Hospital consultants could be set to receive millions of euro in compensation over the HSE’s failure to pay higher salaries agreed more than seven years ago to encourage them to treat more public patients.
This follows successful cases brought by two consultants to the Employment Appeals Tribunal.
In one case the tribunal awarded Thomas Hogan, a former consultant anaesthetist at a number of Dublin hospitals, just under €100,000. A second doctor, John McDermott, who worked as a consultant endocrinologist at Blanchardstown hospital, was awarded €14,000.
The HSE said it would be appealing the findings immediately, amid concerns they could leave the State facing compensation bills running potentially to more than €100 million.
Nearly 2,000 consultants are covered by a 2008 contract under which they agreed to new work practices, restrictions on private practice, weekend work and extended rosters.
In return, then minister for health Mary Harney offered them salaries of between €170,000 and €240,000, with increases to bring the rate up to these levels to be paid on a phased basis.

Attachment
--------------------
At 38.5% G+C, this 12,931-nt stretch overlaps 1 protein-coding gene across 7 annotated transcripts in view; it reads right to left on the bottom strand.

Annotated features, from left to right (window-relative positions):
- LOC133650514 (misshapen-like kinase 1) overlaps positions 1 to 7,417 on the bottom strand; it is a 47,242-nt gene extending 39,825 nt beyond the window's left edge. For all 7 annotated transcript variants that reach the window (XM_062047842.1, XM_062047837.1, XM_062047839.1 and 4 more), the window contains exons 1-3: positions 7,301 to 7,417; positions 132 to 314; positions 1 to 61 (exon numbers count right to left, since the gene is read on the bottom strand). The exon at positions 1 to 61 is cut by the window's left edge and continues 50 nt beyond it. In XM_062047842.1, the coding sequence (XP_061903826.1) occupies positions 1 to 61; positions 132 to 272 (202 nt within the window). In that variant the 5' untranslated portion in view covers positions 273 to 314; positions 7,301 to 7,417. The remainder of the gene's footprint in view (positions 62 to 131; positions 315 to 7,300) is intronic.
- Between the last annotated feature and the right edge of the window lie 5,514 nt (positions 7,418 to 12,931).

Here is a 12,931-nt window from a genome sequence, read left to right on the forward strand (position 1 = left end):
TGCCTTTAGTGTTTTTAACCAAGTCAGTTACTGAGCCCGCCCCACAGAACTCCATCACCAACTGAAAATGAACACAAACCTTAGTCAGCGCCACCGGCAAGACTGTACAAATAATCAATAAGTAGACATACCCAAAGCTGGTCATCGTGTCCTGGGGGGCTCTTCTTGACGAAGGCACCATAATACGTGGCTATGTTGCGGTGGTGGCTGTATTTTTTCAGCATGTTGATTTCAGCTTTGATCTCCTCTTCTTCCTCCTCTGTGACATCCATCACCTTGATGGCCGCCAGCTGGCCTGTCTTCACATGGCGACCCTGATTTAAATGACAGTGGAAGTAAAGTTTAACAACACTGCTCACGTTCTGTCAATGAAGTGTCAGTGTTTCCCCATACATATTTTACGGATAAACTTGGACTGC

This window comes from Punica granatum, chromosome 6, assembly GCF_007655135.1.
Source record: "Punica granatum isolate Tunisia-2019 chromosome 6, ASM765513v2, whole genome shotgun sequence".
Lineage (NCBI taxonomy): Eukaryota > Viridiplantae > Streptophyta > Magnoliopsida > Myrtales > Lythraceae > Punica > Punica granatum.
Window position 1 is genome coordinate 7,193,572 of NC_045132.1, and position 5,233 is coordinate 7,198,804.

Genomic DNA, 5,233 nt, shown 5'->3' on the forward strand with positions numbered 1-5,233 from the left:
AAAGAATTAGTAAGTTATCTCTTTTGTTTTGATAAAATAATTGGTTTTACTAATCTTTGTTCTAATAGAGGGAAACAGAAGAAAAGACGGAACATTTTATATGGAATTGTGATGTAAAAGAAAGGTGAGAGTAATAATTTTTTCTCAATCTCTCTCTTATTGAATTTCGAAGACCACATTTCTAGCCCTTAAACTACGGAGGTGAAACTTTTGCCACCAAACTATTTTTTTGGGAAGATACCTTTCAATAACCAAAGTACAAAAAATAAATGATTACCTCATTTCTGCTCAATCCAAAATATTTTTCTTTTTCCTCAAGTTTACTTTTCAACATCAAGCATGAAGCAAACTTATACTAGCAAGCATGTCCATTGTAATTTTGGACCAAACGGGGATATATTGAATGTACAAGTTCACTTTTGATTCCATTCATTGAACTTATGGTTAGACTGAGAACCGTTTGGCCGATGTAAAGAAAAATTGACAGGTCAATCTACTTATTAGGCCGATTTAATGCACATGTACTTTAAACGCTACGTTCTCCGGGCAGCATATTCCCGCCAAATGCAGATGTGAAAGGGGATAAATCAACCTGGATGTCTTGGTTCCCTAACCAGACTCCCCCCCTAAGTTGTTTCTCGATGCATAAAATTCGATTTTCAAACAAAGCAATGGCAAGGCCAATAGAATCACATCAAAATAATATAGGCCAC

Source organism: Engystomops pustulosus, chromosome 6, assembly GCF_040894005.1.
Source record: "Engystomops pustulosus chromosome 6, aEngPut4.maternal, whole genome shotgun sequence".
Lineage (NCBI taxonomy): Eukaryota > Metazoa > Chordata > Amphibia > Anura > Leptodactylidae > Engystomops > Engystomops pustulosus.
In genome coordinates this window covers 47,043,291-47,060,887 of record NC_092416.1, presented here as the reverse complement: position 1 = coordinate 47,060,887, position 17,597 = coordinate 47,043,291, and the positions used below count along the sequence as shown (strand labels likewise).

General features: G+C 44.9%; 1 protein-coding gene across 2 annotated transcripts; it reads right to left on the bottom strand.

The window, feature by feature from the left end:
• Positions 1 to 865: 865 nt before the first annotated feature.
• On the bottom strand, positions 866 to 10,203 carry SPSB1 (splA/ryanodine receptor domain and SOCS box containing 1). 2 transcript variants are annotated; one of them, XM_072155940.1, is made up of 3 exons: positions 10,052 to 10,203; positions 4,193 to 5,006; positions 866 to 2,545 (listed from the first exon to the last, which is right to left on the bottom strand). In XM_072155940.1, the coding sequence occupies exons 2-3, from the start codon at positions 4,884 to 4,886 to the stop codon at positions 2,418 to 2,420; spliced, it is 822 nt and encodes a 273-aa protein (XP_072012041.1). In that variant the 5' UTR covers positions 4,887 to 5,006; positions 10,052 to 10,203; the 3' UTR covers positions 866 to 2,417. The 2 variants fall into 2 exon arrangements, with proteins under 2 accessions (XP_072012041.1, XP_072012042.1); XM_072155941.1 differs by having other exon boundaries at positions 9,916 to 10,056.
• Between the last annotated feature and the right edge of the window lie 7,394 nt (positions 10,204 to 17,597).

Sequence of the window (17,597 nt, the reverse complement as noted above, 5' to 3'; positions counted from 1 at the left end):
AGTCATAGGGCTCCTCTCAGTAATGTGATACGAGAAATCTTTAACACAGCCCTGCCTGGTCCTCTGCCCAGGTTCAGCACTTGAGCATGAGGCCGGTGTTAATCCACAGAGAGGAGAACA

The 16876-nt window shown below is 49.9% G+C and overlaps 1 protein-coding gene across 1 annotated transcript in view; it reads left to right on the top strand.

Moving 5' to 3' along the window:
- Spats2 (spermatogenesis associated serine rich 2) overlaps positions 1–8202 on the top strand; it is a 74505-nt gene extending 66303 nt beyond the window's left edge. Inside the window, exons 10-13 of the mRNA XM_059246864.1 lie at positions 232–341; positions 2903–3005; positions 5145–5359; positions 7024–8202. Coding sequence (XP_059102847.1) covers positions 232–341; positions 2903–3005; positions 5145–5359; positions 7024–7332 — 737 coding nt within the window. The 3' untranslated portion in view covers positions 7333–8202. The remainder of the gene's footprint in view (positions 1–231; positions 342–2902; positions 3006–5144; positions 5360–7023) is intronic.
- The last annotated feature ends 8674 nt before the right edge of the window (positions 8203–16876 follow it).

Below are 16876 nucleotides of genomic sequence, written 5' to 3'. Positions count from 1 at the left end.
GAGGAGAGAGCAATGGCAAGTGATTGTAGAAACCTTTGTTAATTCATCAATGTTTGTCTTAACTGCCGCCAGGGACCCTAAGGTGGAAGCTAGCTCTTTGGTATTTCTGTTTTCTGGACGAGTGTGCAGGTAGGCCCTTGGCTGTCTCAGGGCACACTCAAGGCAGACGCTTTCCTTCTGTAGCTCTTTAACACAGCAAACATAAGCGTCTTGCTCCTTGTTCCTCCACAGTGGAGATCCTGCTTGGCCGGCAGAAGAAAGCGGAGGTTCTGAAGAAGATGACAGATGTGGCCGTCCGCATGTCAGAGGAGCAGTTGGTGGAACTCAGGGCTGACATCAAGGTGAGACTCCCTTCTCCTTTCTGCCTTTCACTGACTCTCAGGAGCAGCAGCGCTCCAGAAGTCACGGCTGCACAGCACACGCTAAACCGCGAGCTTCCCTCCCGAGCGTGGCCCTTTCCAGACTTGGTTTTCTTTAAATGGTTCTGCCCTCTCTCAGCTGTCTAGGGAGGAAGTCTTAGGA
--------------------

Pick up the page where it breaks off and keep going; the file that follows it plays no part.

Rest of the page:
The first payment was made, but not the second, following the collapse in the public finances.
Subsequently, the State cut consultants’ pay by 15 per cent as part of wide-ranging public service salary reductions.
The tribunal found the non-payment of portions of the doctors’ salaries amounted to an unlawful deduction under the Payment of Wages Act.
Meanwhile, 150 consultants have decided to go to court to force payment of the increased salaries rather than applying to the tribunal.
In 2011, the Department of Health told the minister at the time, James Reilly, that consultants treating public patients full-time could be due €40,000 per year, backdated to June 2009. The HSE argued it could not pay the increases in the absence of sanction from the Minister for Health or Minister for Finance under the terms of the Health Act.
However, the tribunal said it considered the legislation obliged the HSE to have terms approved by Ministers prior to it entering into a contract, and not retrospectively.